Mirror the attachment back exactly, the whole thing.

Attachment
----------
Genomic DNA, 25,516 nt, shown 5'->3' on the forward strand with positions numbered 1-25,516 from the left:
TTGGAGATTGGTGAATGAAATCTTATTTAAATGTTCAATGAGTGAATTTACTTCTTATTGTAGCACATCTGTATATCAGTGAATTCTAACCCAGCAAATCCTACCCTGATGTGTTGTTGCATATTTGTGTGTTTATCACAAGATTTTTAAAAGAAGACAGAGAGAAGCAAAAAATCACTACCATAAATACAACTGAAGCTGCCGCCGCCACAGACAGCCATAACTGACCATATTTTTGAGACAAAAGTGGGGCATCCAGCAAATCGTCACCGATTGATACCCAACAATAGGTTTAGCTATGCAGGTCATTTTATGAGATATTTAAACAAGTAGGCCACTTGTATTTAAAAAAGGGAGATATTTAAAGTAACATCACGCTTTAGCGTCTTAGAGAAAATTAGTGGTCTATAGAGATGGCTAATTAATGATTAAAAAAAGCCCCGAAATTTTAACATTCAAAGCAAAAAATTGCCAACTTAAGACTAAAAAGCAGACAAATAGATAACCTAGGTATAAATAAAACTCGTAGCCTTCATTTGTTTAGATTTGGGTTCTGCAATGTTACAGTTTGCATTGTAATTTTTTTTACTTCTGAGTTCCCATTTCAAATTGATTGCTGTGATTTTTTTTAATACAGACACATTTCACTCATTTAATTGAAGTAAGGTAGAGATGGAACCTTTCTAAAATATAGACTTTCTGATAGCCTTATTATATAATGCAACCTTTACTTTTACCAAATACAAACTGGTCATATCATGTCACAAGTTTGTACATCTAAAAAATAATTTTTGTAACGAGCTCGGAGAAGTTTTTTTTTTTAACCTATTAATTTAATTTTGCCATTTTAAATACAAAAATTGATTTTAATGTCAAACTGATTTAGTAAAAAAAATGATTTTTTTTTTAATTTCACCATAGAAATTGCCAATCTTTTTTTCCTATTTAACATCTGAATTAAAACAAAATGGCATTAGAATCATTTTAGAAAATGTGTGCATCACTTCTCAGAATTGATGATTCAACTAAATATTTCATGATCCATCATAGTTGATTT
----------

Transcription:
Genomic DNA, 25,516 nt, shown 5'->3' on the forward strand with positions numbered 1-25,516 from the left:
TTGGAGATTGGTGAATGAAATCTTATTTAAATGTTCAATGAGTGAATTTACTTCTTATTGTAGCACATCTGTATATCAGTGAATTCTAACCCAGCAAATCCTACCCTGATGTGTTGTTGCATATTTGTGTGTTTATCACAAGATTTTTAAAAGAAGACAGAGAGAAGCAAAAAATCACTACCATAAATACAACTGAAGCTGCCGCCGCCACAGACAGCCATAACTGACCATATTTTTGAGACAAAAGTGGGGCATCCAGCAAATCGTCACCGATTGATACCCAACAATAGGTTTAGCTATGCAGGTCATTTTATGAGATATTTAAACAAGTAGGCCACTTGTATTTAAAAAAGGGAGATATTTAAAGTAACATCACGCTTTAGCGTCTTAGAGAAAATTAGTGGTCTATAGAGATGGCTAATTAATGATTAAAAAAAGCCCCGAAATTTTAACATTCAAAGCAAAAAATTGCCAACTTAAGACTAAAAAGCAGACAAATAGATAACCTAGGTATAAATAAAACTCGTAGCCTTCATTTGTTTAGATTTGGGTTCTGCAATGTTACAGTTTGCATTGTAATTTTTTTTACTTCTGAGTTCCCATTTCAAATTGATTGCTGTGATTTTTTTTAATACAGACACATTTCACTCATTTAATTGAAGTAAGGTAGAGATGGAACCTTTCTAAAATATAGACTTTCTGATAGCCTTATTATATAATGCAACCTTTACTTTTACCAAATACAAACTGGTCATATCATGTCACAAGTTTGTACATCTAAAAAATAATTTTTGTAACGAGCTCGGAGAAGTTTTTTTTTTTAACCTATTAATTTAATTTTGCCATTTTAAATACAAAAATTGATTTTAATGTCAAACTGATTTAGTAAAAAAAATGATTTTTTTTTTAATTTCACCATAGAAATTGCCAATCTTTTTTTCCTATTTAACATCTGAATTAAAACAAAATGGCATTAGAATCATTTTAGAAAATGTGTGCATCACTTCTCAGAATTGATGATTCAACTAAATATTTCATGATCCATCATAGTTGATTT